SHIP BOTTOM, N.J. — With much of the Eastern Seaboard in the path of a rare behemoth storm, governors in the nation's most densely populated corridor declared states of emergency and residents contemplated whether to heed dire warnings of torrential rain, high winds and up to 2 feet of snow.

"You know how many times they tell you, 'This is it, it's really coming and it's really the big one,' and then it turns out not to be?" said Alice Stockton-Rossini as she packed up to leave her home a few hundred yards from the ocean in Ship Bottom. "I'm afraid people will tune it out because of all the false alarms before, and the one time you need to take it seriously, you won't. This one might be the one."

Hurricane Sandy, upgraded again Saturday just hours after forecasters said it had weakened to a tropical storm, was barreling north from the Caribbean and was expected to make landfall early Tuesday near the Delaware coast, then hit two winter weather systems as it moves inland, creating a hybrid monster storm.

Even if Sandy loses strength and makes landfall as something less than a hurricane, the combined superstorm was expected to bring misery to a huge section of the East. An 800-mile wide swath of the country could see 50 mph winds regardless of Sandy's strength.

Experts said the storm could be wider and stronger than Irene, which caused more than $15 billion in damage, and could rival the worst East Coast storm on record. On Saturday morning, forecasters said hurricane-force winds of 75 mph could be felt 100 miles away from the storm's center.

Up and down the coast, people were cautioned to be prepared for days without electricity. Several governors, including Connecticut's Dannel Malloy and New Jersey's Chris Christie, declared states of emergency. And airlines said to expect cancellations and waived change fees for passengers who want to reschedule.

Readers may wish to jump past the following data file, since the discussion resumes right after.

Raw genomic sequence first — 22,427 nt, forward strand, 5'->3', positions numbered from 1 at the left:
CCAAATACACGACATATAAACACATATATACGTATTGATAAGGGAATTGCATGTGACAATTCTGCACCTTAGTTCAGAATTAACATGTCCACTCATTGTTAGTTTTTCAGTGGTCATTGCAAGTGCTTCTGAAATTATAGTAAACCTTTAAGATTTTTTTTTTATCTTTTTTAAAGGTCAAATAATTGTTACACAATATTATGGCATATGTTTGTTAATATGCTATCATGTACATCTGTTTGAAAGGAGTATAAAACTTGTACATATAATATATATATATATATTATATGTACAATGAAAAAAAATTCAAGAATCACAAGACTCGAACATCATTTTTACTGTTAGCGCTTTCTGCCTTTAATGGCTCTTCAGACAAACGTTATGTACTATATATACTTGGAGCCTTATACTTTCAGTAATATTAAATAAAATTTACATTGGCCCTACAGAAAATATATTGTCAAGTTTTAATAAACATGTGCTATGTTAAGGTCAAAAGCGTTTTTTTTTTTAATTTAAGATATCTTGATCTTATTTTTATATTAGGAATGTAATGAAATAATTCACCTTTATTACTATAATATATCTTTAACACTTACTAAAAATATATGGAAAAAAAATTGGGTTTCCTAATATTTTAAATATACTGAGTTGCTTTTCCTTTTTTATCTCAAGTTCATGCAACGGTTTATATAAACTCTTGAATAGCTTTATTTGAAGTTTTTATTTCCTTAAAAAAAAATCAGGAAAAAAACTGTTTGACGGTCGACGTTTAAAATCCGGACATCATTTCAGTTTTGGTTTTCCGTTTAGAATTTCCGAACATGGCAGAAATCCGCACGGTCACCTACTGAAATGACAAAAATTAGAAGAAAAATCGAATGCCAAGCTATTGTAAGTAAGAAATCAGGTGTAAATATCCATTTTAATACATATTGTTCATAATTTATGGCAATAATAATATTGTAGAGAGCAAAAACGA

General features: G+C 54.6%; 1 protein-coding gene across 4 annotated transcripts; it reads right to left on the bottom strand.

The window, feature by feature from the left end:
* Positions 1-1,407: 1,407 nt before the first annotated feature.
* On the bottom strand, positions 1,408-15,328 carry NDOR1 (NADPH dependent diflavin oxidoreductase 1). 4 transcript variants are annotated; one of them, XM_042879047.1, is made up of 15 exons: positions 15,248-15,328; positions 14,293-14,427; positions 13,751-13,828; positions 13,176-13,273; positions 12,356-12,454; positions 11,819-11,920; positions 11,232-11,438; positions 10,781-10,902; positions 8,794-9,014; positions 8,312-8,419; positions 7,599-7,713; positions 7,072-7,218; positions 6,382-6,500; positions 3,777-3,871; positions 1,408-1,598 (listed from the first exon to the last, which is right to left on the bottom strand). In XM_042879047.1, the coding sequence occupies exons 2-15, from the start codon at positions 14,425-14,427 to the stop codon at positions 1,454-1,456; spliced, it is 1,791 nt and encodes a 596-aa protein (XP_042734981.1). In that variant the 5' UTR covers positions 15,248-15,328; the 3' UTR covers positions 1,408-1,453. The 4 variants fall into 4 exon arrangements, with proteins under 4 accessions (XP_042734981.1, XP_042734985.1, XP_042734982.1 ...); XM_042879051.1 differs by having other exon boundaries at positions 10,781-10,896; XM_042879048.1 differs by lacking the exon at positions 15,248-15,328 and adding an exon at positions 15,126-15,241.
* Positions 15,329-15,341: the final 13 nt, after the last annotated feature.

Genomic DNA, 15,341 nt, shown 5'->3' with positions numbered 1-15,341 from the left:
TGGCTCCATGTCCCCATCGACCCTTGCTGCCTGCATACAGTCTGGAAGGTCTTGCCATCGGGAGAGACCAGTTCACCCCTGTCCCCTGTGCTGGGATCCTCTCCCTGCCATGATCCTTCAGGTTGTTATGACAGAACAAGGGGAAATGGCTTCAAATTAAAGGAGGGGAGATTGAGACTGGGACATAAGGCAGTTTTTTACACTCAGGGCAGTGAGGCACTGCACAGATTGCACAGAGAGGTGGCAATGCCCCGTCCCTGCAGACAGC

Mandatory evacuations were under way in southern New Jersey's barrier islands, which people were ordered to leave by Sunday afternoon, and Christie ordered the evacuations of all Atlantic City casinos and said state parks would close.

"We should not underestimate the impact of this storm and not assume the predictions will be wrong," Christie said during a storm briefing Saturday in North Midletown, near the coast. "We have to be prepared for the worst."

In North Carolina's Outer Banks, light rain was falling Saturday and winds were building up to a predicted 30 to 50 mph. Gov. Beverly Purdue declared a state of emergency for some coastal areas, and a steady stream of campers and other vehicles hauling boats left the low-lying islands for the mainland. Residents feared a temporary bridge built after Irene last year poked a new inlet through the island could be washed out again, severing the only road off Hatteras Island.

In Ship Bottom, N.J., Russ Linke was taking no chances Saturday. He and his wife secured the patio furniture, packed the bicycles into the pickup truck and headed off the island.

"I've been here since 1997, and I never even put my barbecue grill away during a storm, but I am taking this one seriously," he said. "They say it might hit here; that's about as serious as it can get."